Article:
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The History of The Green Man


The Green Man is a mystical and puzzling figure, his existence through many cultures and faiths worldwide and throughout history gives him an omnipresence that cannot be ignored. He is never obvious, never showy, but can be found somewhere in nearly every church or churchyard and in much art and architecture – the more you look, the more you find.

What does he mean? Historians are still puzzled, as his presence is not directly representative of an element of any particular faith, but the Green Man is in essence larger than one faith, or all encompassing life, as in Pagan symbolism he represents fertility, the cycle of life through eternity and rebirth.

The Green Man has been around a long time, the first carvings of foliate heads were found in Roman art during the first century AD. Carvings and symbols can be found all across what was once the Roman Empire, and he appears in Britain in the Eleventh Century. Interestingly in the early depictions he was sometimes portrayed as a demonic figure being trampled – perhaps denoting Christianity’s conquest over Paganism or human dominance over nature, but his carved presence often tucked away in corners, carved into beams in roofs or under seats suggests he was never fully suppressed.

So his roots can be traced through Pagan, Greek, Egyptian and Roman myths, and his ancestors are Dionysus, Bacchus and Osiris, amongst others. Some speculate that the mythology of the Green Man developed independently in the traditions of separate ancient cultures and evolved into the wide variety of examples found throughout history. Phil Lister writing in 1982 suggests “this has led many to seek clues in myth, legend and religion. John Barleycorn - celebrated in song - shows the same themes of death and rebirth, as does the Green Knight in the Arthurian story of Sir Gawain. Medieval legends of the Wild Men - dressed in leaves, living in the forest and venturing forth to take food, have been connected with the Green Man. In some stories of Robin Hood - the robber and hero dressed in green - he attains godlike status and links with the Horned God Herne. Present-day Western pagan thought identifies the Green Man as the symbol of the qualities of godhood within the male, as well as being an expression of the cycle of life, death, rebirth and its relationship with the transcendent life-force, the Goddess, the female expression of divinity”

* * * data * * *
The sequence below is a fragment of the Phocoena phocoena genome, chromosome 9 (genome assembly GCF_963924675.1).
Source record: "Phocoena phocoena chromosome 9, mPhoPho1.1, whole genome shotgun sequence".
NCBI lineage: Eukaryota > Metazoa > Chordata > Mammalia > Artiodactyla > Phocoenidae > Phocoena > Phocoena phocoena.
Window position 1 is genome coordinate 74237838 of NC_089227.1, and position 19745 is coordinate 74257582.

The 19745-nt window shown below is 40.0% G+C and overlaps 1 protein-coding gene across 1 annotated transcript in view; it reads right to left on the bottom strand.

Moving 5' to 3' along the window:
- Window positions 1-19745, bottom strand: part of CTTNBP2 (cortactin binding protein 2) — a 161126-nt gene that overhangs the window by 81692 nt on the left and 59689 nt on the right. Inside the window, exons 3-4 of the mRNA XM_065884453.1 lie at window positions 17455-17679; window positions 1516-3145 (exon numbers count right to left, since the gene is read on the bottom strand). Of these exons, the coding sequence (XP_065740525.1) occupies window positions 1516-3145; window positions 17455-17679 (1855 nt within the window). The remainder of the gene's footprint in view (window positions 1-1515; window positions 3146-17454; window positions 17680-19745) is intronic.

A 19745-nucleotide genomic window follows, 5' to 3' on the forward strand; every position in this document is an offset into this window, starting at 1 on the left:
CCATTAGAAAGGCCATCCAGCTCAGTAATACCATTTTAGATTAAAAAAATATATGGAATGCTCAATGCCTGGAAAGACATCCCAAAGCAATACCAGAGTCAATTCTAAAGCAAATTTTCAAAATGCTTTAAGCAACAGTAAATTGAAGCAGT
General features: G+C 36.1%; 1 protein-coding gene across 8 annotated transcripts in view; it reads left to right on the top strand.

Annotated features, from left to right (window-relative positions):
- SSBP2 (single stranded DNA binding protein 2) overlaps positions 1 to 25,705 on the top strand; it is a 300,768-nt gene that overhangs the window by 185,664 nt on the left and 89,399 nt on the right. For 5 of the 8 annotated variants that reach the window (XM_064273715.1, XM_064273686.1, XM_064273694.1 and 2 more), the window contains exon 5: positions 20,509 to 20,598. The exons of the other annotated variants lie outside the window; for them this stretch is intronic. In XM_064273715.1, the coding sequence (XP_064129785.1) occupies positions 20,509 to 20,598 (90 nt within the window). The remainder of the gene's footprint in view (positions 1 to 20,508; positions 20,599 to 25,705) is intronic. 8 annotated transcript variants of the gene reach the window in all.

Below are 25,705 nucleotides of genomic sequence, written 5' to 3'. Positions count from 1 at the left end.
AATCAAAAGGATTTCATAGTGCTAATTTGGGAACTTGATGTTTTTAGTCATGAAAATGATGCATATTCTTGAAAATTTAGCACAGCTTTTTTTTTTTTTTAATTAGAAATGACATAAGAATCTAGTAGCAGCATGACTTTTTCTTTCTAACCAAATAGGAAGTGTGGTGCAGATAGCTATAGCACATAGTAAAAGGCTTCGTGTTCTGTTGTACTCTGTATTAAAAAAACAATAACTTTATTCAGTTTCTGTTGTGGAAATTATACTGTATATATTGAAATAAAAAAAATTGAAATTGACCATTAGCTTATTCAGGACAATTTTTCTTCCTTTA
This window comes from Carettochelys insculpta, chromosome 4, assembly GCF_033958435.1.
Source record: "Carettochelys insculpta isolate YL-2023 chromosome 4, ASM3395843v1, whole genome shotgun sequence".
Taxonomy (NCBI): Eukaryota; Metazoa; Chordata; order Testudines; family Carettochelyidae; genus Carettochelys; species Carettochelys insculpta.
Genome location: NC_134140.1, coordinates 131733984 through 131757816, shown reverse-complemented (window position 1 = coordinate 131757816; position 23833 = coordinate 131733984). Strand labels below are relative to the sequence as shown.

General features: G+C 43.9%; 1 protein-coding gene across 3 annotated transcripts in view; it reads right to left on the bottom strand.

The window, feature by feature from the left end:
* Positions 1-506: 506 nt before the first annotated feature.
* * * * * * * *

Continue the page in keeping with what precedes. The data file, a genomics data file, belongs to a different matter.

The following extract from an article written by Adrian Gardiner and published in The Scotsman provides a fascinating modern take on the Green Man’s most recent incarnation;

“The Green Man is immortal. He has had, to date, four distinct lives: in art, in architecture, in nature and in today’s environmental consciousness.